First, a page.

I love wildlife, but when it comes to mammals gnawing bark from trees I have mixed feelings...

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  • Busy bird behaviour 

    The onset of warm weather sends birds into a bustle of activity; finding mates, building nests

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  • Signs of life

    Wild creatures takeover the spring garden and reward the curious with great entertainment

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  • Putting by winter provisions

    Winter can be challenging for wildlife, but there are many ways that we can help

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  • Charting the course of autumn wildlife

    As autumn turns to winter, wildlife activity changes course as species work to survive the cold

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  • Enchanting leaf galls

    Leaf galls, the homes of tiny insect larvae, are fascinating to look at and find out about

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  • Going to see the 'smoking trees' in Warwickshire

    Every autumn, some tree tops appear to 'smoke'. What is going on?

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  • How clean is your (bird) house?

    Autumn is peak time to clean out nesting boxes - or is it? To clean or not to clean - that is t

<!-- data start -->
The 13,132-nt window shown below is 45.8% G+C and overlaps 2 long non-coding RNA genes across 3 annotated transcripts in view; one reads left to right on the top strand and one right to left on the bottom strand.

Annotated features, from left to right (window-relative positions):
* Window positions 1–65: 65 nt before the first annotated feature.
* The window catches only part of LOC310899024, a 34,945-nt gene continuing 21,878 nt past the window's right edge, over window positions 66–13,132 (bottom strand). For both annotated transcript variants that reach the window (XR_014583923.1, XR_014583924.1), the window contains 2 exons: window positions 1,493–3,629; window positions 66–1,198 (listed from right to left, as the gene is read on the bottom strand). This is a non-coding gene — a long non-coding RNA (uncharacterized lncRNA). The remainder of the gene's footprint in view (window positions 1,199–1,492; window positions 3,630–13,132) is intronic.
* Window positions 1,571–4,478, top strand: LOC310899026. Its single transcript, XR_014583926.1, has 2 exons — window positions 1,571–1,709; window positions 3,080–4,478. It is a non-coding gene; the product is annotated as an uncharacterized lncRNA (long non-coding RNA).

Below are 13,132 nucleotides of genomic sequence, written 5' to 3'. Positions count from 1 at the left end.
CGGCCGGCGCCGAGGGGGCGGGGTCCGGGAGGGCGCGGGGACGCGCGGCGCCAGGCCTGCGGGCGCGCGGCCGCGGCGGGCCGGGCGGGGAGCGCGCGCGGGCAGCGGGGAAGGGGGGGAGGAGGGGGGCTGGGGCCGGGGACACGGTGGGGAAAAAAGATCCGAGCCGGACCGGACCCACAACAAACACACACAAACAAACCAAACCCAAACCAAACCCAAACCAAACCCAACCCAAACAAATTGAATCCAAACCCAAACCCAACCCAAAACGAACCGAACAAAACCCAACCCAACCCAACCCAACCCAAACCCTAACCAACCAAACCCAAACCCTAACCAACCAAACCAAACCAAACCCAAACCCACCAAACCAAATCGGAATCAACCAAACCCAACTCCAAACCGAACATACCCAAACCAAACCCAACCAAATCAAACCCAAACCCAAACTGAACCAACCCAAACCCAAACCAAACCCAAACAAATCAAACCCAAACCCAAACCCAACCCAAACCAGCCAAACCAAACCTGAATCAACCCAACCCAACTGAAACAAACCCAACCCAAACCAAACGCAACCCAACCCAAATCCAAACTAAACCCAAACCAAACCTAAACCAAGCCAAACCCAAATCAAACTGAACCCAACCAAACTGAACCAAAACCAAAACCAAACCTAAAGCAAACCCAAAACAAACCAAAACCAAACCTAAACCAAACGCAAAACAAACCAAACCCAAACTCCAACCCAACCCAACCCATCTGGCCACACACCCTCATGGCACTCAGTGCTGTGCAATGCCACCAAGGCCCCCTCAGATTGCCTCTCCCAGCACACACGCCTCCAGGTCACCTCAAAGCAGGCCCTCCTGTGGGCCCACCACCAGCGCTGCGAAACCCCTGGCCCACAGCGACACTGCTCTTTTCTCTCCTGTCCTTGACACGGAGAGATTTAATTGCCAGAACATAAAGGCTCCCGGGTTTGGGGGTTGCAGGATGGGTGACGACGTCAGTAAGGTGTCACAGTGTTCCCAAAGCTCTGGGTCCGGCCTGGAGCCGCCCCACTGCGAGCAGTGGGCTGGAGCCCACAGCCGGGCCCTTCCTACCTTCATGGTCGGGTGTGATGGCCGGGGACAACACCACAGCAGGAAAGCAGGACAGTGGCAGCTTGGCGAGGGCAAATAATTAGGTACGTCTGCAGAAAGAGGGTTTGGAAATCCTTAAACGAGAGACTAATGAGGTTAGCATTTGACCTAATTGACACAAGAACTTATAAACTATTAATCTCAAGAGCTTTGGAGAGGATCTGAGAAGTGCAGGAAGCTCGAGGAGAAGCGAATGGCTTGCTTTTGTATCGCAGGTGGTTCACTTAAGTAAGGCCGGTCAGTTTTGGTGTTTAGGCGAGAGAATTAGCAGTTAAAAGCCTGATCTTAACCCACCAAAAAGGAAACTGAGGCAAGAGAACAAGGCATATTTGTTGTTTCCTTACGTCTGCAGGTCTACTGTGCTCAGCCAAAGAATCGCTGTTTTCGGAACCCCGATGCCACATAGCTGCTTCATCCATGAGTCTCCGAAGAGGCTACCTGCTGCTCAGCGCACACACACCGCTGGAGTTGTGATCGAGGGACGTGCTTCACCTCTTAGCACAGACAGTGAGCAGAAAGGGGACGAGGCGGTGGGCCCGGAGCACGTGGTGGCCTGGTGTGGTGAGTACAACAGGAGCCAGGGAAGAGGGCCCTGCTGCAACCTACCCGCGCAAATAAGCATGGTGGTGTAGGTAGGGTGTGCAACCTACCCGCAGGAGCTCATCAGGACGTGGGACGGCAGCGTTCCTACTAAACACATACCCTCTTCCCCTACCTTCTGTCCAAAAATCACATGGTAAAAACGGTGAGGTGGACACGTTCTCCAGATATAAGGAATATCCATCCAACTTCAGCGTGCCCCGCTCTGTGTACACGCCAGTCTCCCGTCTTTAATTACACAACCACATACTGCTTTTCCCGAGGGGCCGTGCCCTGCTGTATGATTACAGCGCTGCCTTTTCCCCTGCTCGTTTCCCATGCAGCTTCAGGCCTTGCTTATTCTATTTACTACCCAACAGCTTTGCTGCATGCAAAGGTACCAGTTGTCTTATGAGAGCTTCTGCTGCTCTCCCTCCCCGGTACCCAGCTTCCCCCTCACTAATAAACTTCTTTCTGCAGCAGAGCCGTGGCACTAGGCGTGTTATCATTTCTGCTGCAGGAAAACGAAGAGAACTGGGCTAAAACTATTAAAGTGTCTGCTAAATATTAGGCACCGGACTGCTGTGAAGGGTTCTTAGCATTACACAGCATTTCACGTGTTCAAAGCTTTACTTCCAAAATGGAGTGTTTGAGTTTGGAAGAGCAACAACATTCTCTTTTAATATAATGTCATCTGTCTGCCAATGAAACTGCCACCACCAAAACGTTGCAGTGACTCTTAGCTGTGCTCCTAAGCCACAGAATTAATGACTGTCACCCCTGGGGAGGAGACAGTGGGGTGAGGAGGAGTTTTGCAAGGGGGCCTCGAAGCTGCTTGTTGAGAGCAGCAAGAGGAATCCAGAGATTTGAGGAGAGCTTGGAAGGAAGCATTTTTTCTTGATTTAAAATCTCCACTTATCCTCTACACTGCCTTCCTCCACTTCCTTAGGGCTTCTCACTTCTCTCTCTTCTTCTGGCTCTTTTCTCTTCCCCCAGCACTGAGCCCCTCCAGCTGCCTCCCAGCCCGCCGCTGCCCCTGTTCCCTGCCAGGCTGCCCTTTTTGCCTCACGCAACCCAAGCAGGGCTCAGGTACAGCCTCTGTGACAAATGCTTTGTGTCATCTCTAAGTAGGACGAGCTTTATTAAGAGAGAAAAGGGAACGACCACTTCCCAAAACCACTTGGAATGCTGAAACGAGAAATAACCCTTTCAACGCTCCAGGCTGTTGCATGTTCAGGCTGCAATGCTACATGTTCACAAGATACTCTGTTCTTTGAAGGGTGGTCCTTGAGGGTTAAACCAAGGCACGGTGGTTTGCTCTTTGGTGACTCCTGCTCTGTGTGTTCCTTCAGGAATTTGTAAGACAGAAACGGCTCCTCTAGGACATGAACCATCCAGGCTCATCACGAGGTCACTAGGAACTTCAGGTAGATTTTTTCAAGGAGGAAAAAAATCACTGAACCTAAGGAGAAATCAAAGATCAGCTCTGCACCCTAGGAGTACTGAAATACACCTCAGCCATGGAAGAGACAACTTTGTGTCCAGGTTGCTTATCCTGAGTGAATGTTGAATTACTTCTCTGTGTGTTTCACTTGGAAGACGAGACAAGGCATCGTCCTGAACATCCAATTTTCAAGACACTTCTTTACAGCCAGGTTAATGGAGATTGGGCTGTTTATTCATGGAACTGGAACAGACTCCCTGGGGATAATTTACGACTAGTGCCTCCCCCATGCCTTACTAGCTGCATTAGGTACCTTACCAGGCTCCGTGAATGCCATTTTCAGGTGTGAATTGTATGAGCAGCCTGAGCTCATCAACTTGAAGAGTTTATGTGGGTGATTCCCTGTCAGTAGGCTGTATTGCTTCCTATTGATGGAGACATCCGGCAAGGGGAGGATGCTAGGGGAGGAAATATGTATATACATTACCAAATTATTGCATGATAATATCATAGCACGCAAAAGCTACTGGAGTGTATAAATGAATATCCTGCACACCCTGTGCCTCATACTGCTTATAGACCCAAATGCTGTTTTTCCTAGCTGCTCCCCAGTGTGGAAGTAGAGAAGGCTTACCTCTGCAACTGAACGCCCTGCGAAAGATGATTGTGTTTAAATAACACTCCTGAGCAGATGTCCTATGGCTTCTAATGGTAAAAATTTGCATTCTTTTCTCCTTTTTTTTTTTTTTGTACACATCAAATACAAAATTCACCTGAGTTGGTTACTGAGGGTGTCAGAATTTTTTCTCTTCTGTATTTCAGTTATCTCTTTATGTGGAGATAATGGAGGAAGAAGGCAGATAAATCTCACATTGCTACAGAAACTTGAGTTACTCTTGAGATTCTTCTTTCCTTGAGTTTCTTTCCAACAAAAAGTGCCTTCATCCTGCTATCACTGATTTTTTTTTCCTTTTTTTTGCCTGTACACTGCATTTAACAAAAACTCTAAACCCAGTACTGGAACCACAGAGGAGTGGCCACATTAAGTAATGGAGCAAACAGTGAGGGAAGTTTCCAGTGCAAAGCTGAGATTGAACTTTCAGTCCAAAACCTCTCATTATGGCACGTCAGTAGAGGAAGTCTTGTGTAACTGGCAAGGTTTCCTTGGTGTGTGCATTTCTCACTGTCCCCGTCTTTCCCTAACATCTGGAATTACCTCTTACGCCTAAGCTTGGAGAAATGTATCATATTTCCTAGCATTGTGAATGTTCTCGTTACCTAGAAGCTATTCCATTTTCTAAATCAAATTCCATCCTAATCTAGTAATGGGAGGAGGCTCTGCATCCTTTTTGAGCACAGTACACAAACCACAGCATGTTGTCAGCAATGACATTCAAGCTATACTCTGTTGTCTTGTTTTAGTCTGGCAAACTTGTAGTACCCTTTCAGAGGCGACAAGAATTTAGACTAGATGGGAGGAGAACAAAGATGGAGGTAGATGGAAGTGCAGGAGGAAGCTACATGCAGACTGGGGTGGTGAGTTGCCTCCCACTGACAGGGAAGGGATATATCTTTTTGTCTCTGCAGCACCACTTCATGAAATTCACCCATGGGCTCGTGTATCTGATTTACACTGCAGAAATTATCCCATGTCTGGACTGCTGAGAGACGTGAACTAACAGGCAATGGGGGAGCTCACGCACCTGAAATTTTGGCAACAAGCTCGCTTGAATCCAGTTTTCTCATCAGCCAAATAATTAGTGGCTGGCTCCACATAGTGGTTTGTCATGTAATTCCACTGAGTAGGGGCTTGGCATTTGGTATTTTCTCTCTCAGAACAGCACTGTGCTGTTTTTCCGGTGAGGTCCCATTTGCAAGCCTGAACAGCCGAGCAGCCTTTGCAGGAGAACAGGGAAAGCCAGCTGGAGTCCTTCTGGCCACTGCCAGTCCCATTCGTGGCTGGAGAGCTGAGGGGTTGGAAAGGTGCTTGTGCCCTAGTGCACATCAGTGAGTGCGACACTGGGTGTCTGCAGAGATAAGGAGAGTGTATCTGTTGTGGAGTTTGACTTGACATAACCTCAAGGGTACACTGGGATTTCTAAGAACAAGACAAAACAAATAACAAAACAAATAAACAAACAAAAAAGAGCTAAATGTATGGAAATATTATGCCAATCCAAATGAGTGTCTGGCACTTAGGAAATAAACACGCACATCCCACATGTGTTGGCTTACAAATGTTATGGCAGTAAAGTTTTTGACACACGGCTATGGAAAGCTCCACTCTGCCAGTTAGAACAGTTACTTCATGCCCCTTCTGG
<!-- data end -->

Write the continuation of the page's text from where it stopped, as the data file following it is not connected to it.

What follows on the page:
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  • Gardening karma

    Growing plants for bees and other wildlife can encourage good relations in more ways than one

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  • Grape expectations

    In which our beady-eyed wildlife blogger tries to outwit a veteran thief

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  • Return of the robin

    The quirky robin we thought had gone forever has returned to charm and vex us

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  • Flying Ant Day 2015

    July and August is the time for ants to emerge for their nuptial flight. Have you seen any?

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  • Buying plants is my kind of retail therapy

    If you're feeling down, forget the clothes shops - hit the garden centre and buy more

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  • The Big Butterfly Count is on

    Have you seen many butterflies this summer? Why not take part in the world's biggest butter

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  • How many bird families will we see this year?

    Feeding the birds means that we can easily tell how many broods they are having, and when

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  • Investigating a possible owl's nest required care - and armour

    Sounds had been heard, but was there really an owl nesting in Ruth's old shed?

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  • Surprising a frog in the dark

    A lucky frog avoids being stepped on - and the tadpoles haven't been eaten yet

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  • The robins have changed territory